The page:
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Sorrel’s Side Quests: Reality broke the hype machine

Over the weekend, about an hour of footage from Grand Theft Auto 6 was leaked on the internet. The game’s developer/publisher, Rockstar Games, hasn’t released any formal marketing material for the title since it’s still early in development, so plenty of fans eagerly accepted the leak as the first full-fledged look at the long-awaited sequel. Those fans were met with a cold hard truth: reality is not advertising and unpolished development footage is not a trailer.

The “hype cycle” for a game like GTA 6 usually follows three steps. First, the developer announces the game. Then, an extremely polished and extremely small portion of the game is marketed. Finally, one of two things happens: either the developers are given the time and resources to finish the game and make the whole thing as excellent as the marketing, or they’re forced to release a game that doesn’t resemble the footage released beforehand.

Something that’s easily forgotten when discussing the hype cycle is the incredible amount of work that has to happen between steps one and two. Games are made, which is a long and arduous experience (especially considering Rockstar is a company with a legacy of labor abuse that has only recently been examined internally). The trailer you see at E3 is almost never indicative of the game being made behind the scenes.

The negative fan response to the GTA 6 leak has been one of the more fascinating gaming phenomena in recent memory. Most would not normally look at a developing plot of land and critique the building that might be there in a month or two, and few would look at line work and critique it as a finished painting. Because development materials for video games are so rarely publicized, though, most casual fans have no framework to compare the GTA 6 leak to. So, they resort to comparing it to what they’re used to seeing before release: a trailer.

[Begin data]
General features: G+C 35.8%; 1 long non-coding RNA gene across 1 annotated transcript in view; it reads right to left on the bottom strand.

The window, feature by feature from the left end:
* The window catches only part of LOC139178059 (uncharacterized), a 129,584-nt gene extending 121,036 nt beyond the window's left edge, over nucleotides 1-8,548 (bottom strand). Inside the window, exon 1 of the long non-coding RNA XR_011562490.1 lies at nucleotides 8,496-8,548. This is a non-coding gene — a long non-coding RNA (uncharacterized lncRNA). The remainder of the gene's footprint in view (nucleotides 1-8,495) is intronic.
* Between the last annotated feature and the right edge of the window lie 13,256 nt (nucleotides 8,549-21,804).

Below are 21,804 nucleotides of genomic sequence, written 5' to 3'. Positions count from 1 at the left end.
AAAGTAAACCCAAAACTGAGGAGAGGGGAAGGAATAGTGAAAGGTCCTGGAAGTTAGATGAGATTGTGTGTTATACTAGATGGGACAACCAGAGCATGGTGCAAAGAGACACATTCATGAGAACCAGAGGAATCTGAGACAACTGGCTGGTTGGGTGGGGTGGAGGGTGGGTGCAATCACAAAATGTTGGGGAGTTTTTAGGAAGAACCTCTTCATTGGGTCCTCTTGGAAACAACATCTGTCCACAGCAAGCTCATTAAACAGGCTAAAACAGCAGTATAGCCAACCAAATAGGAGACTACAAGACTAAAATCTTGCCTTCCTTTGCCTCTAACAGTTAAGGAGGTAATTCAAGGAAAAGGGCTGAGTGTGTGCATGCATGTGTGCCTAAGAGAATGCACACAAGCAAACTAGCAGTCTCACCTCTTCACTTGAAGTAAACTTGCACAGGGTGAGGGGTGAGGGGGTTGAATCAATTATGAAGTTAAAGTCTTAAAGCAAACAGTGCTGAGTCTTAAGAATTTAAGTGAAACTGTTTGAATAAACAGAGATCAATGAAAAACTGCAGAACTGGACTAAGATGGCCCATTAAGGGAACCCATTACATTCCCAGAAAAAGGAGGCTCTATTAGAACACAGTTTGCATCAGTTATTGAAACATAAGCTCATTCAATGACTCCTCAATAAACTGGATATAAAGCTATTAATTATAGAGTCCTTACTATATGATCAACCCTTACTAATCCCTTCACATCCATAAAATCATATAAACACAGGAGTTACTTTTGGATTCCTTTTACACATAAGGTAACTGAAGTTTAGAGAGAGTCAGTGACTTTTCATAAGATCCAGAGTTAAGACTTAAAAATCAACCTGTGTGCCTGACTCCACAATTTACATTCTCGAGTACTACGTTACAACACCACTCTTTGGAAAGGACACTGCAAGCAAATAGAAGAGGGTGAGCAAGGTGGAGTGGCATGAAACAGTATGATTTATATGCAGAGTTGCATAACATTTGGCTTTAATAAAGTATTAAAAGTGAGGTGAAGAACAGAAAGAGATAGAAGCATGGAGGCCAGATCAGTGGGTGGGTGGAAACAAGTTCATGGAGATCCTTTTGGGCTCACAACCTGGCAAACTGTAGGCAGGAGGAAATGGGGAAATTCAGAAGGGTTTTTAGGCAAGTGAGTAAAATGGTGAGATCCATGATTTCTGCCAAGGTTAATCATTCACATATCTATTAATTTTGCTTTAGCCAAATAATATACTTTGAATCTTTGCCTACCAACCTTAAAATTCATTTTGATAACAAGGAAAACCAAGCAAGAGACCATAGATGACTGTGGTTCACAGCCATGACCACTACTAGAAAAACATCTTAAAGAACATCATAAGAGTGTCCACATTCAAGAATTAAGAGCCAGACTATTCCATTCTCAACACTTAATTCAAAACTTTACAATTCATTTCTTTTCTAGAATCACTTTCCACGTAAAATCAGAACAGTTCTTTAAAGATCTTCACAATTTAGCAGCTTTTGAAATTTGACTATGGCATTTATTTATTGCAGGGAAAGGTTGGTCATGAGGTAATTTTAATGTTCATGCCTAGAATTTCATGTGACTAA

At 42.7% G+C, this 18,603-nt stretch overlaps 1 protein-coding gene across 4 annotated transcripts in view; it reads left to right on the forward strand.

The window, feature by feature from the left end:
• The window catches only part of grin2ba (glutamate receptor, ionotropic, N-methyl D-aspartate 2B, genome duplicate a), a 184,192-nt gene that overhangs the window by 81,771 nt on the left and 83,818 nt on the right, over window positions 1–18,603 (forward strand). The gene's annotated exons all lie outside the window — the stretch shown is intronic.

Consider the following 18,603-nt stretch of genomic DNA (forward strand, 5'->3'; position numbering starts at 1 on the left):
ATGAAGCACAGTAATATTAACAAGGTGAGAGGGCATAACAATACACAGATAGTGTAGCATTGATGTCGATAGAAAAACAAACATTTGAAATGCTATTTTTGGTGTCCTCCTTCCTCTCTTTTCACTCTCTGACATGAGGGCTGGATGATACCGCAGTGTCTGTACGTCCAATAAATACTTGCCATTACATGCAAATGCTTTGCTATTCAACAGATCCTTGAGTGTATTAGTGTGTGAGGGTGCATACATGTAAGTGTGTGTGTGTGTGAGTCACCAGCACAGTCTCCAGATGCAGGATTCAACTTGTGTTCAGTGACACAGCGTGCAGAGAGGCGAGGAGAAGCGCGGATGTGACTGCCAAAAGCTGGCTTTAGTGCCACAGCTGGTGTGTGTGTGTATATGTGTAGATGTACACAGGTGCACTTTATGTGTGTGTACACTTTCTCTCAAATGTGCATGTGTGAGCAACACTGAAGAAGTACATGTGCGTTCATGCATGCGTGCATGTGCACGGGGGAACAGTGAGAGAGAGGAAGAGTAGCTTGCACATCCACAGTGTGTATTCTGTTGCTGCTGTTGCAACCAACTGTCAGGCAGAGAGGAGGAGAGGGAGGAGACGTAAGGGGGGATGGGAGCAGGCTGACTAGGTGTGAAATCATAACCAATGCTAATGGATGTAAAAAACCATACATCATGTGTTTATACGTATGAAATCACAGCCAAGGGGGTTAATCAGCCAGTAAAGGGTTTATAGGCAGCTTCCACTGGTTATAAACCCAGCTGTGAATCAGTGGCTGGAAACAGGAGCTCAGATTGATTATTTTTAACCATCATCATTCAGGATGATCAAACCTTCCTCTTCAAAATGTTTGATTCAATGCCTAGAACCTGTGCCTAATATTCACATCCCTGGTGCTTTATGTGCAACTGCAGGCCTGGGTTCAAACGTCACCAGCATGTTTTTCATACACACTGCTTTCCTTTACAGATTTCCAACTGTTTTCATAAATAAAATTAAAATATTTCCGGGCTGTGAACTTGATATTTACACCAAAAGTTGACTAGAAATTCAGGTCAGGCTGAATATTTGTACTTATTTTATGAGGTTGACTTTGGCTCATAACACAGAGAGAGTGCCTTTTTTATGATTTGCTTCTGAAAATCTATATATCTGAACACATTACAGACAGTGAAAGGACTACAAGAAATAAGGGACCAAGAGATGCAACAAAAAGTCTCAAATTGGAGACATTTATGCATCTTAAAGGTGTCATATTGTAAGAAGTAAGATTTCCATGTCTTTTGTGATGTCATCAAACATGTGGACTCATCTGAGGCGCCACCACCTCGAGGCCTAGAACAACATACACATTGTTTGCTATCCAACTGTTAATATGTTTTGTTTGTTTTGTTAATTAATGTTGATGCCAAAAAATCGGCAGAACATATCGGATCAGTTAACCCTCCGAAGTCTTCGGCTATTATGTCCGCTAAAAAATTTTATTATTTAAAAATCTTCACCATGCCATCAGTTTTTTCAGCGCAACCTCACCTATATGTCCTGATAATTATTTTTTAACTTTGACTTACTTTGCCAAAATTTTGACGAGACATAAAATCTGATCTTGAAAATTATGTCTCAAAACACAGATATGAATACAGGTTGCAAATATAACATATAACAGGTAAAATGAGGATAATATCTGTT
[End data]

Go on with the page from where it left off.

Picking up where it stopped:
Obviously, Rockstar did not have the opportunity to decide how GTA 6 would be revealed. The game is not in a presentable state for marketing, and the decision to leak it now will likely harm many of its developers, although Rockstar has confirmed that delays to the game are unlikely. One major issue here, though, is that AAA game studios have fostered an environment that doesn’t believe in showing players how the sausage gets made.

Development footage isn’t marketable. Seeing what a game looks like before it’s good doesn’t benefit anyone in an immediate, profit-driven sense. It presents players with a framework for understanding the work that actually goes into game production. Leaks are not the right way for this framework to be communicated, but studios refuse to do so themselves.

The great irony here is that GTA 6 actually looks phenomenal for a game as early in development as it is. Player-character interactions are functional, environments are fully modeled and the physics engine seems largely flawless. It’s not finished, obviously, but it’s much cleaner than a game of its caliber would normally be at this point. That development material this polished is viewed with such disdain is evidence that video games have a problem, and the only solution is for gamers to familiarize themselves with the realities of production.

Sorrel Kerr-Jung is a sophomore studying virtual reality game development at Ohio University. Please note that the views and opinions of the columnist do not reflect those of The Post. Do you agree? Tell Sorrel by tweeting her at @sorrelkj.

Sorrel Kerr-Jung

Opinion Writer

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